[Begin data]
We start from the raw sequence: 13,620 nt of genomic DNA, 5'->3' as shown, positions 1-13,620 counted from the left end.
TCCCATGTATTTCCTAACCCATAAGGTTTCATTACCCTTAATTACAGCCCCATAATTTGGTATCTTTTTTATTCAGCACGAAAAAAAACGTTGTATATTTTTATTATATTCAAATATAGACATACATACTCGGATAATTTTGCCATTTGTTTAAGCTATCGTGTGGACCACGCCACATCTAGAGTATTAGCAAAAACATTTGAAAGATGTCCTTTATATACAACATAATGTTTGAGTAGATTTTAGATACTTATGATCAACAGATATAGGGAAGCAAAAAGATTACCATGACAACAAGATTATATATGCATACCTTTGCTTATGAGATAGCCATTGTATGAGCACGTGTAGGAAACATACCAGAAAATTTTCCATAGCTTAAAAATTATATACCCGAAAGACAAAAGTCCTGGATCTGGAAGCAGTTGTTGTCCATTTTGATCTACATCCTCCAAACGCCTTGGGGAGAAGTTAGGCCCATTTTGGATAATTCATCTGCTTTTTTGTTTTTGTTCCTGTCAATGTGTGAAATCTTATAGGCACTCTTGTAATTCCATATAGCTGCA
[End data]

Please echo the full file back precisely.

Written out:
We start from the raw sequence: 13,620 nt of genomic DNA, 5'->3' as shown, positions 1-13,620 counted from the left end.
TCCCATGTATTTCCTAACCCATAAGGTTTCATTACCCTTAATTACAGCCCCATAATTTGGTATCTTTTTTATTCAGCACGAAAAAAAACGTTGTATATTTTTATTATATTCAAATATAGACATACATACTCGGATAATTTTGCCATTTGTTTAAGCTATCGTGTGGACCACGCCACATCTAGAGTATTAGCAAAAACATTTGAAAGATGTCCTTTATATACAACATAATGTTTGAGTAGATTTTAGATACTTATGATCAACAGATATAGGGAAGCAAAAAGATTACCATGACAACAAGATTATATATGCATACCTTTGCTTATGAGATAGCCATTGTATGAGCACGTGTAGGAAACATACCAGAAAATTTTCCATAGCTTAAAAATTATATACCCGAAAGACAAAAGTCCTGGATCTGGAAGCAGTTGTTGTCCATTTTGATCTACATCCTCCAAACGCCTTGGGGAGAAGTTAGGCCCATTTTGGATAATTCATCTGCTTTTTTGTTTTTGTTCCTGTCAATGTGTGAAATCTTATAGGCACTCTTGTAATTCCATATAGCTGCA